Henry  had every reason for anxiety.  In this week, he must have been increasingly aware of the growing opposition to his seizure of power. In a rising, partly spontaneous and partly orchestrated by the baronial leaders, the sheriffs appointed by him earlier in the month were being  openly defied and  rival sheriffs being set up.  With the kingdom sliding towards civil war, both sides made efforts to draw back and reach a settlement. In this week various schemes for  arbitration by the king of France were being muted. One letter, was sent to Louis IX, on Monday  18 July, in the names of Walter de Cantilupe,  bishop of Worcester, Simon de Montfort, earl of Leicester, Roger Bigod, earl of Norfolk, Richard de Clare, earl of Gloucester, John de Warenne, earl of Surrey, and Hugh Bigod. This was a formidable coalition which reflected that Bigod had defected from the king to  the baronial opposition.  That the letter was sent from London shows the insurgents were at large in the capital and helps explain why Henry was stuck in the Tower. That Louis’s intervention was seen as ‘the only way’ of avoiding the ‘desolatio,  dissipatio  and irreparable loss which threatens all the land’ shows just how serious the situation now was.  Read next’s week’s instalment!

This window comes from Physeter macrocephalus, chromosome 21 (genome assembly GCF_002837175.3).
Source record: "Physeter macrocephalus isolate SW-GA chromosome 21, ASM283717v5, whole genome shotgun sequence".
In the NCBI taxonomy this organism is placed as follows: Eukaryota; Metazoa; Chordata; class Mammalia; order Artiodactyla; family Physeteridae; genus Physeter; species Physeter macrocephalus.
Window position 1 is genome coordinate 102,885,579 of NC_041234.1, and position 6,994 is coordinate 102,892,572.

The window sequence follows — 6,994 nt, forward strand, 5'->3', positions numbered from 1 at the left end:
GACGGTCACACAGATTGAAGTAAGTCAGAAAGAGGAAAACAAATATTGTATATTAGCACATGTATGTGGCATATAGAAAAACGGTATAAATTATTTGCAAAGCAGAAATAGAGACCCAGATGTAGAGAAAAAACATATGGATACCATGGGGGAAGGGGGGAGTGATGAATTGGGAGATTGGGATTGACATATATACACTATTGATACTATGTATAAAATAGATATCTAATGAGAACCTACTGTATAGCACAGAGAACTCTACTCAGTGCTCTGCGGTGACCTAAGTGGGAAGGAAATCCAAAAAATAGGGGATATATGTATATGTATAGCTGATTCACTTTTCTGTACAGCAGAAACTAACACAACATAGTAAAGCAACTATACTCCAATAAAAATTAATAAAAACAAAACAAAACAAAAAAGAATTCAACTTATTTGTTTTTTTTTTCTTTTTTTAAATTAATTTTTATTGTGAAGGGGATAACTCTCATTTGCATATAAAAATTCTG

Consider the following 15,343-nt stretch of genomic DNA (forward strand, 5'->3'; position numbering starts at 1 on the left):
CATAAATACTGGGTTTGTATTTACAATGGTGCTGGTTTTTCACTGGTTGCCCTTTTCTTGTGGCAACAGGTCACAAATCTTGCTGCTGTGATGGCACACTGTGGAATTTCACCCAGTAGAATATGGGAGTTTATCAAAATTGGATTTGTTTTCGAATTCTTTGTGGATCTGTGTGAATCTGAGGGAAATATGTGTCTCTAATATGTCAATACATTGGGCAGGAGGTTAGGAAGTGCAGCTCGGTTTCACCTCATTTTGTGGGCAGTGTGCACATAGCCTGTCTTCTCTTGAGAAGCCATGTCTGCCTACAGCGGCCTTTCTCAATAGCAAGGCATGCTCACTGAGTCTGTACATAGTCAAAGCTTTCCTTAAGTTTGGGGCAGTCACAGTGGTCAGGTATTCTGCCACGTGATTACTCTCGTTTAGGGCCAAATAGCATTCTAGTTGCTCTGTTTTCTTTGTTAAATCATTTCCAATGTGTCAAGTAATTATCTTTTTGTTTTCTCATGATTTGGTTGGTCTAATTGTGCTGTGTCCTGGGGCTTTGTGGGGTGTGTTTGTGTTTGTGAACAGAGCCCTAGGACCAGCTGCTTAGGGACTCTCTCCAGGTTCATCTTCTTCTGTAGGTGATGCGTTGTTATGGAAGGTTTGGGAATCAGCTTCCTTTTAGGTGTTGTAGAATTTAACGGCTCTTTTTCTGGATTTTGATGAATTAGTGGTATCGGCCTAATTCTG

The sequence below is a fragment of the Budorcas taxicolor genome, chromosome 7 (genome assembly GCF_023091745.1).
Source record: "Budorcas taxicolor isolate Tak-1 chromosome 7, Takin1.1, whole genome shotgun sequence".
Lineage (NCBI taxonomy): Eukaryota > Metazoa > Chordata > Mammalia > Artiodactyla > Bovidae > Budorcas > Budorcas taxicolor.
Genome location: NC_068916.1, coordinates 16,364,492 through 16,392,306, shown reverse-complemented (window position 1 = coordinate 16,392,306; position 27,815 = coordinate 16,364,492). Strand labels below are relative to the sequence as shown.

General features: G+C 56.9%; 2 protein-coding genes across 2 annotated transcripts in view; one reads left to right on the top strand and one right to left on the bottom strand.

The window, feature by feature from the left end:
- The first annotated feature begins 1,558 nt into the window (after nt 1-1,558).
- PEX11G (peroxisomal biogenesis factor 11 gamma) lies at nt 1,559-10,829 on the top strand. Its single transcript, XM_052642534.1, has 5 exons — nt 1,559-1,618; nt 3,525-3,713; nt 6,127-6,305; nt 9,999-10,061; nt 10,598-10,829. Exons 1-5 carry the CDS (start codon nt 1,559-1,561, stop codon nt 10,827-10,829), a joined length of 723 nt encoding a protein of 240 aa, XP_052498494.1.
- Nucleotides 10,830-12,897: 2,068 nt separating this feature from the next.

Henry III Fine Rolls Blog Sunday 24 April (Easter Day) to Saturday 30 April 1261

Tuesday, April 26th, 2011